The following testimony was presented by Verified Voting President Pamela Smith to the New Hampshire House Election Law Committee on January 21, 2014.
No voting system is perfect. Nearly all elections in New Hampshire, as in most of the nation, are counted using electronic vote counting systems. Such systems have produced result-changing errors through problems with hardware, software and procedures. Error can also occur when compiling results. Even serious error can go undetected if results are not audited effectively.
In a municipal election in Palm Beach County, Florida in 2012 a “synchronization” problem with the election management software allotted votes to both the wrong candidate and the wrong contest; this was uncovered during a post-election audit. The results were officially changed after a public hand count of the votes.[1. Jaikumar Vijayan, E-voting System Awards Election to Wrong Candidates in Florida Village, COMPUTERWORLD, (Apr. 4, 2012).] Particularly noteworthy about that example is the fact that Florida has one of the nation’s weakest audit provisions; even so, it enabled the discovery of this critical error. In another state, a software malfunction caused thousands of votes to be added to the total. A manual audit revealed the mistake and officials were able to correct the results and avoid a costly run-off election.[1. Emilie Rusch, Scanner Glitch Blamed for Election Miscounts, RAPID CITY JOURNAL., June 3, 2009.] In a Republican primary in Iowa, a manual check of the physical ballots revealed a programming error that was attributing votes to the wrong candidates. Thanks to the manual audit, the correct person was seated in office.[1. Tim Rohwer, Faulty Voting Machines Delay Results; Counting Under Way, THE DAILY NONPAREIL ONLINE (June 7, 2006).]
These are examples of issues uncovered by and resolved because of audits. With any such example of malfunction or error that can cause the wrong outcome to be reported, regular audits help find and correct for those errors. This is because the voter-verified paper ballot is the record of the voter’s intent, and by reviewing some subset of those ballots and comparing the physical ballots with the machine reported totals, the will of the voters can be accurately construed without relying exclusively on the ability of sometimes fallible equipment to interpret that intent. The purpose of the paper ballot is two-fold: to enable voters to check that their votes were marked correctly, and to serve as a tool to election officials to demonstrate that all the votes were counted accurately.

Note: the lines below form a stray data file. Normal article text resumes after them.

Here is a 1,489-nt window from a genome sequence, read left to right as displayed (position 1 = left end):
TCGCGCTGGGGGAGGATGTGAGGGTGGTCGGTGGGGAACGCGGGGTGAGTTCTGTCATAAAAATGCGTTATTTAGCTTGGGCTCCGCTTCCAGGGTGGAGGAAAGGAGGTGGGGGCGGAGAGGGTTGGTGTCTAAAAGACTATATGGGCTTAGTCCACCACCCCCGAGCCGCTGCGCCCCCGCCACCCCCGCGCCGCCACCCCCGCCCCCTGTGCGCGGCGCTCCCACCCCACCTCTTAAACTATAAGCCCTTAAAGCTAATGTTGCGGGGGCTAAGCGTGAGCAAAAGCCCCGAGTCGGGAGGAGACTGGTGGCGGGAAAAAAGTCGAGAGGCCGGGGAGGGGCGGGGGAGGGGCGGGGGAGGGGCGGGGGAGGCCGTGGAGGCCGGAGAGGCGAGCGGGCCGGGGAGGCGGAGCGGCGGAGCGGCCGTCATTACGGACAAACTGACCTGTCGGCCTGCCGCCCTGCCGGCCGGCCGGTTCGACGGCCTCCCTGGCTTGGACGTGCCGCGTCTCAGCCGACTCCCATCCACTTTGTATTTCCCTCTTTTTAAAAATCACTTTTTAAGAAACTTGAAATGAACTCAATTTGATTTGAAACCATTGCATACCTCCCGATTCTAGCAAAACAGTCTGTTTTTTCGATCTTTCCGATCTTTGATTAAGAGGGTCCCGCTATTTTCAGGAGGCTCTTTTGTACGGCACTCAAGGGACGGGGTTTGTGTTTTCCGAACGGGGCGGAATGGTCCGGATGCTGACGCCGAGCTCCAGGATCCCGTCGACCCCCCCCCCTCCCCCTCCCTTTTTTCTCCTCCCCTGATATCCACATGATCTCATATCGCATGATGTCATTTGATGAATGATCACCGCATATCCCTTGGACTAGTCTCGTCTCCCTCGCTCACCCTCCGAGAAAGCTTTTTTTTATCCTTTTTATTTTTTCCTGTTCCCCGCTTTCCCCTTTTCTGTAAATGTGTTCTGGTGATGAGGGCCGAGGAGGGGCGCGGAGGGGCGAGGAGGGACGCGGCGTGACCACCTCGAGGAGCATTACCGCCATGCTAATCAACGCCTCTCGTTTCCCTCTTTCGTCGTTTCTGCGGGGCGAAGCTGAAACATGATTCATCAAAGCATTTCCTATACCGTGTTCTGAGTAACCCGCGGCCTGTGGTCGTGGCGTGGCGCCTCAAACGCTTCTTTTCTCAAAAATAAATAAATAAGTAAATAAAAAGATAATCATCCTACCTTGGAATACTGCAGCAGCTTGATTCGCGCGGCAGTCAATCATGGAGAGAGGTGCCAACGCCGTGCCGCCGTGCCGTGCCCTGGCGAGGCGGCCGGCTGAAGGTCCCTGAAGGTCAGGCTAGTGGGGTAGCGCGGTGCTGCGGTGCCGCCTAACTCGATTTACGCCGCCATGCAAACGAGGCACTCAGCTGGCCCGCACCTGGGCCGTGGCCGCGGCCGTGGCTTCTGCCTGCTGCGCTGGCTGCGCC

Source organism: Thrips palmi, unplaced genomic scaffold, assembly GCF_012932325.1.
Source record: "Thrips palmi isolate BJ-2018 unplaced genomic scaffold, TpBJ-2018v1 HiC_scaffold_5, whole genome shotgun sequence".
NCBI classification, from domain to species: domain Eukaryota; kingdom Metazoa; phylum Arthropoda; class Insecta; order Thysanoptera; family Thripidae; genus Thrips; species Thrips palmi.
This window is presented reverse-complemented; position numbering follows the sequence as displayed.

In states that lack a voter-verified paper ballot, anomalous-seeming outcomes can occur that cannot be explained, and which also cannot be audited nor recounted. In states that have paper ballots but fail to use the voter-verified paper ballot to check the system’s correct functioning, that benefit is greatly diminished.
The fact that New Hampshire voters enjoy the greater reliability of a paper-ballot voting system is partially undermined by the lack of a regular post-election check on the accurate functioning of the system. In a recent report, we rated New Hampshire in the top six states (with a rating of “good”) for election preparedness based on several factors. Had New Hampshire an audit provision in place, it would have been the only state to receive a score of “excellent” in our report.[1. Report: Counting Votes 2012: A State by State Look At Election Preparedness]
Post election audits can:
• reveal when recounts are necessary to verify election outcomes; and, by extension, help reduce the need for recounts;
• find error, whether accidental or intentional;
• deter fraud;
• provide for continuous improvement in the conduct of elections; and
• promote public confidence in election outcomes.
Pre-election testing is often cited as a tool that potentially could serve instead of audits as a check on the system. Pre election testing, also known as “logic and accuracy” testing, or L&A, has enormous value for several purposes, not least of which is proofing the ballot (checking for correct ballot layout, that all candidate names are included and spelled correctly, that all contests are included, etc.), as well as checking that the system tabulates as expected. The process generally involves voting a series of known, pre-marked test ballots and comparing the tabulation with the expected outcome. Importantly, however, pre-election testing seeks to predict how a system WILL perform come Election Day. Post-election audits instead examine details about how a system DID perform on Election Day. Audits look at actual ballots and vote counts, not hypotheticals.